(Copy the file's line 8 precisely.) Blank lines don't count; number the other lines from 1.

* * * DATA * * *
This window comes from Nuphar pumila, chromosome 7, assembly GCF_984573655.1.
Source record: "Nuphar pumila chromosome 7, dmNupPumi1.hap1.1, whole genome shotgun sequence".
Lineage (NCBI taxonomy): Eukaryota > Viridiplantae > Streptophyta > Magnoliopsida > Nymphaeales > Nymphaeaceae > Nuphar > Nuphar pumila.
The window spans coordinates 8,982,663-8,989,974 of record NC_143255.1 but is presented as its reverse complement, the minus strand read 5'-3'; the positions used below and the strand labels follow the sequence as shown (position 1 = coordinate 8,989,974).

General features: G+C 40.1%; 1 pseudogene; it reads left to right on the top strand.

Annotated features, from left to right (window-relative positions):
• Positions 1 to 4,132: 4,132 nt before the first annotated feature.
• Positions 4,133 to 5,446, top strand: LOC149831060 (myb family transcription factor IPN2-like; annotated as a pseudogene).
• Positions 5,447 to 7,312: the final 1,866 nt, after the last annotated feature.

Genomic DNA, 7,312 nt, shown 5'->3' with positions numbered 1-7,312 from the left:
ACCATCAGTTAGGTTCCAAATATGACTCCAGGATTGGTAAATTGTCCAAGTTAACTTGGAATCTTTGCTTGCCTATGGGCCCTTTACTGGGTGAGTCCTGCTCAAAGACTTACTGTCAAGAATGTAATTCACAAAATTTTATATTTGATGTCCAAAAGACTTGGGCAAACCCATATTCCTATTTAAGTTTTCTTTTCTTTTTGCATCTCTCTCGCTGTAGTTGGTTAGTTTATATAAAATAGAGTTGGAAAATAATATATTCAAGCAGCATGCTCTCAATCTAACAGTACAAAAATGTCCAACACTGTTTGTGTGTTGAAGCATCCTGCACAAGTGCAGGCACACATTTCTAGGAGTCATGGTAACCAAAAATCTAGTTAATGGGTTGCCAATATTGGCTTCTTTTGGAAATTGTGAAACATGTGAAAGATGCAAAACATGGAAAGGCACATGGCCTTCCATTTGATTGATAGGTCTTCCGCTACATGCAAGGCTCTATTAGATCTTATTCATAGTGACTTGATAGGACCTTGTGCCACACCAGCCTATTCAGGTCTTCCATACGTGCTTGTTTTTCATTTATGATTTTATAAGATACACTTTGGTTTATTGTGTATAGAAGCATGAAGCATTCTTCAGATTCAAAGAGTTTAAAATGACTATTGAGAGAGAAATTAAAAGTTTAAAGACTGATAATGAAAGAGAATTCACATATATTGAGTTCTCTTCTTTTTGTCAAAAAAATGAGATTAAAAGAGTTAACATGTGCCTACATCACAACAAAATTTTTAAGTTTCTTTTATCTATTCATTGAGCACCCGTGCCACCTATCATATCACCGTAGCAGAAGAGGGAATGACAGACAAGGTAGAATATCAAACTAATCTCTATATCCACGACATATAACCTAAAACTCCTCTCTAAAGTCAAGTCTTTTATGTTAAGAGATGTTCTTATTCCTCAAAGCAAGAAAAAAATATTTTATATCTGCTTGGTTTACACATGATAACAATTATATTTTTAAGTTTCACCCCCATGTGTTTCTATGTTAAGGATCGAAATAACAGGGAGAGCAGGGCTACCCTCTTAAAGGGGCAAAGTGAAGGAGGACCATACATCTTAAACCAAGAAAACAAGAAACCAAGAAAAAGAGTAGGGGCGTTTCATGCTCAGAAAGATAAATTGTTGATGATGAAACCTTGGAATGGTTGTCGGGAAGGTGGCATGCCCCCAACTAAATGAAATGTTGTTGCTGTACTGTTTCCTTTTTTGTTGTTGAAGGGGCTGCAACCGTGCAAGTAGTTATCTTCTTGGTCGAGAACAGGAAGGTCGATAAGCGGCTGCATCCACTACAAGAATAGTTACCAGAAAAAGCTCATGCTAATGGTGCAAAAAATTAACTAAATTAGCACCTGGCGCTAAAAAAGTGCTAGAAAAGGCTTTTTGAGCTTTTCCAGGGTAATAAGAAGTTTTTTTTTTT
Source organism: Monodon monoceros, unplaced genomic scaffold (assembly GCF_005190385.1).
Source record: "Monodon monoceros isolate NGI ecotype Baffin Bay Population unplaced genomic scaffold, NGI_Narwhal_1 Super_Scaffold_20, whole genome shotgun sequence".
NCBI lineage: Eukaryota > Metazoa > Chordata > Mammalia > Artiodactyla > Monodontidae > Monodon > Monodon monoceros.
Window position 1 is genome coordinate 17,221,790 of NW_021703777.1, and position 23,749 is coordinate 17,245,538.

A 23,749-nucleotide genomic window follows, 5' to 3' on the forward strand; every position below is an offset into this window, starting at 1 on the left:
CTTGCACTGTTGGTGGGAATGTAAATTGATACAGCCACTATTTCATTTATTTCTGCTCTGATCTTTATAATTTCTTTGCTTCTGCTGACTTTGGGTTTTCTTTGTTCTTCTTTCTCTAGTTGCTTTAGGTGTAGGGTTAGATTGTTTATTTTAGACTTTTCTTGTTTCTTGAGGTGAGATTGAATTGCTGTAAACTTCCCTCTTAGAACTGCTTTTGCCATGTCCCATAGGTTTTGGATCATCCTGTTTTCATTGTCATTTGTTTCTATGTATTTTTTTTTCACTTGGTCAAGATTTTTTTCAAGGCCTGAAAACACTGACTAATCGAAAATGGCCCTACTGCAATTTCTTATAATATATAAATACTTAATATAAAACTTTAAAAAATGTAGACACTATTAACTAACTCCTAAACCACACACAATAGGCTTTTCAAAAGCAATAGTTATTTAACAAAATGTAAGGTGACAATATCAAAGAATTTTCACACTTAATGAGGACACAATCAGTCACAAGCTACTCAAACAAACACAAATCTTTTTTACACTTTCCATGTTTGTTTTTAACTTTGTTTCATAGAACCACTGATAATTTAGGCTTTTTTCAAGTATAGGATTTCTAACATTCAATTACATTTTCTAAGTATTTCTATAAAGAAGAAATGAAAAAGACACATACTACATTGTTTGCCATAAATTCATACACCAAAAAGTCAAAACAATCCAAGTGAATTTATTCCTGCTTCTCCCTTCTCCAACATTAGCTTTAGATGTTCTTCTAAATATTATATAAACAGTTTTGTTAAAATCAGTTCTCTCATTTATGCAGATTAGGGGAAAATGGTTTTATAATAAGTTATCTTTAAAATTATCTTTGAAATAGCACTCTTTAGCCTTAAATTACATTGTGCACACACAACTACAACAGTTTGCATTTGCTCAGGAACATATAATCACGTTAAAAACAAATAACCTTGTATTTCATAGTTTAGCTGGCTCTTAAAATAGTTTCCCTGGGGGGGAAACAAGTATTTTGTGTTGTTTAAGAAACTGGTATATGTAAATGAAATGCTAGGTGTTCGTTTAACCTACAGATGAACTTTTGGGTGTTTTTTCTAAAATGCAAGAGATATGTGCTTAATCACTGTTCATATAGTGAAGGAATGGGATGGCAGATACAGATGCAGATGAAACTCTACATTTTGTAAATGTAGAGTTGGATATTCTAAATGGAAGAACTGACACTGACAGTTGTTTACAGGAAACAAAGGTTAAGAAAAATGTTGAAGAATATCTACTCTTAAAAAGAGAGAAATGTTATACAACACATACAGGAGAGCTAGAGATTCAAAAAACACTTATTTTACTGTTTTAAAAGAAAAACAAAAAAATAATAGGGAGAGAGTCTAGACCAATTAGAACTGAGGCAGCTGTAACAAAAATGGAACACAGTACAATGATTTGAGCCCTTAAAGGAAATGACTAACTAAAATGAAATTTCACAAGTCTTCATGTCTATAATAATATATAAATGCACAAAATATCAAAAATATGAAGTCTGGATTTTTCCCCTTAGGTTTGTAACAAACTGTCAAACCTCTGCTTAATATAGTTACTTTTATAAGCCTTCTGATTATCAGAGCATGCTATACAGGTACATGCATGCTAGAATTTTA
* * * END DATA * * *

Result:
• Positions 4,133 to 5,446, top strand: LOC149831060 (myb family transcription factor IPN2-like; annotated as a pseudogene).